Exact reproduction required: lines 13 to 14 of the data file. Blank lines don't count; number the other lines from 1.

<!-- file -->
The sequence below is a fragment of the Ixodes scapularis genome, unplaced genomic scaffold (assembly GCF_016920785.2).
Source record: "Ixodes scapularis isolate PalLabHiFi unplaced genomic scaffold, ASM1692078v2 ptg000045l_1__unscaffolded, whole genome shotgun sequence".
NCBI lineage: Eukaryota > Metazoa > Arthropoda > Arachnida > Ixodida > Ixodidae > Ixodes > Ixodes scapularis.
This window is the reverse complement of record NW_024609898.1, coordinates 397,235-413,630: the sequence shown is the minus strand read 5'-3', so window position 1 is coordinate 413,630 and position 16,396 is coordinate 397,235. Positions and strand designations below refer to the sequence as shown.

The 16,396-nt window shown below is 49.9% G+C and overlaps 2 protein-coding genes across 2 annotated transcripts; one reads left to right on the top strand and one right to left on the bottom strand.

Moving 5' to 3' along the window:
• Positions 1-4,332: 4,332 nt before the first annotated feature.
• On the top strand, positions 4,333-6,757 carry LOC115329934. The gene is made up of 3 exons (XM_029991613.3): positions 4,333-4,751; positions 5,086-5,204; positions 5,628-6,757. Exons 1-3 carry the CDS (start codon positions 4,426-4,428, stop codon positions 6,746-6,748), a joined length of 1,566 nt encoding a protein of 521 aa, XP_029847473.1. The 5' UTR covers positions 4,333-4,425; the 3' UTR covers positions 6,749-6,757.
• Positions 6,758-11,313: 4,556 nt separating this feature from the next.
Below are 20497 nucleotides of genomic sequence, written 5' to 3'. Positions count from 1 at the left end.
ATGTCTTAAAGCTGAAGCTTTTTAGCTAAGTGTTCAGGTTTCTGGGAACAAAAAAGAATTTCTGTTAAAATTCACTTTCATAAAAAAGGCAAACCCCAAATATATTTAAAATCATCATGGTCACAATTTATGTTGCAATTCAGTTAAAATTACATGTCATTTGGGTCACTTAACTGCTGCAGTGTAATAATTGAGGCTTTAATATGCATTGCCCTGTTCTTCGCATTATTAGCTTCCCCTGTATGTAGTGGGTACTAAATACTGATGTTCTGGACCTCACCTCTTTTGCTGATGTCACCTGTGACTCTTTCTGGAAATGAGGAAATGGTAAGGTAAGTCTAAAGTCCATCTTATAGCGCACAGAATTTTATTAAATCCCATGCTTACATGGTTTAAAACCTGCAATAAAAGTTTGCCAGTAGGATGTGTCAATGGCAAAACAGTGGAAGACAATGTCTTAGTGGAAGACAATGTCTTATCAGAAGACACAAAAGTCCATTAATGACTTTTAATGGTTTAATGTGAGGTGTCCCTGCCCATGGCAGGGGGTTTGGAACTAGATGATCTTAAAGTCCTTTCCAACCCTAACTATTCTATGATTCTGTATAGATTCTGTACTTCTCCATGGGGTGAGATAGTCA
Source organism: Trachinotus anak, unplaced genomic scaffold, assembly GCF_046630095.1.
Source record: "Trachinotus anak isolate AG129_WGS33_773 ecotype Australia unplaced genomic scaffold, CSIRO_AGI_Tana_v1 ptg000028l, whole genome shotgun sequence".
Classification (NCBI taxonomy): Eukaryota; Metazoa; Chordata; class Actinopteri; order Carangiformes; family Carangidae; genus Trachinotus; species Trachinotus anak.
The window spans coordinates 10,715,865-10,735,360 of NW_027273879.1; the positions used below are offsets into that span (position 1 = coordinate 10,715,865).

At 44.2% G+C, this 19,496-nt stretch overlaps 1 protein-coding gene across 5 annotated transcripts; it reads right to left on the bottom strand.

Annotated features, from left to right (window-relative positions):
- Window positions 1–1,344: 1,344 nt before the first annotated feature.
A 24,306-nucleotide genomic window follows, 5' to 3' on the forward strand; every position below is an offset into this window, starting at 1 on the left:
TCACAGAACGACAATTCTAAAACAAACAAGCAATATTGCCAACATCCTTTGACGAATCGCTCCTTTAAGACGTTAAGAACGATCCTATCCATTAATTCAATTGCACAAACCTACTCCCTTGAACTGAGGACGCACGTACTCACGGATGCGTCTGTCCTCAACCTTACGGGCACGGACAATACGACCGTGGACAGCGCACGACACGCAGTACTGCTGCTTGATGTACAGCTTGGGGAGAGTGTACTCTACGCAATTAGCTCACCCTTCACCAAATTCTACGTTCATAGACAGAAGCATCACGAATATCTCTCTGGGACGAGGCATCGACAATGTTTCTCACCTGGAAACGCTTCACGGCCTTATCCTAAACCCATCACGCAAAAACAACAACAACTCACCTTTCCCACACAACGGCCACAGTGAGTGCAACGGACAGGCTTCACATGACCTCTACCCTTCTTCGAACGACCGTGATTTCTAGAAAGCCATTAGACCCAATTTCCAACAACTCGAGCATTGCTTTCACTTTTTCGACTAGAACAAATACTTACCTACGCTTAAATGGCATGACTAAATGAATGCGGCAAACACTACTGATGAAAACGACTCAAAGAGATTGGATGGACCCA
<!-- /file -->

Source record: "Trachinotus anak isolate AG129_WGS33_773 ecotype Australia unplaced genomic scaffold, CSIRO_AGI_Tana_v1 ptg000028l, whole genome shotgun sequence".
Classification (NCBI taxonomy): Eukaryota; Metazoa; Chordata; class Actinopteri; order Carangiformes; family Carangidae; genus Trachinotus; species Trachinotus anak.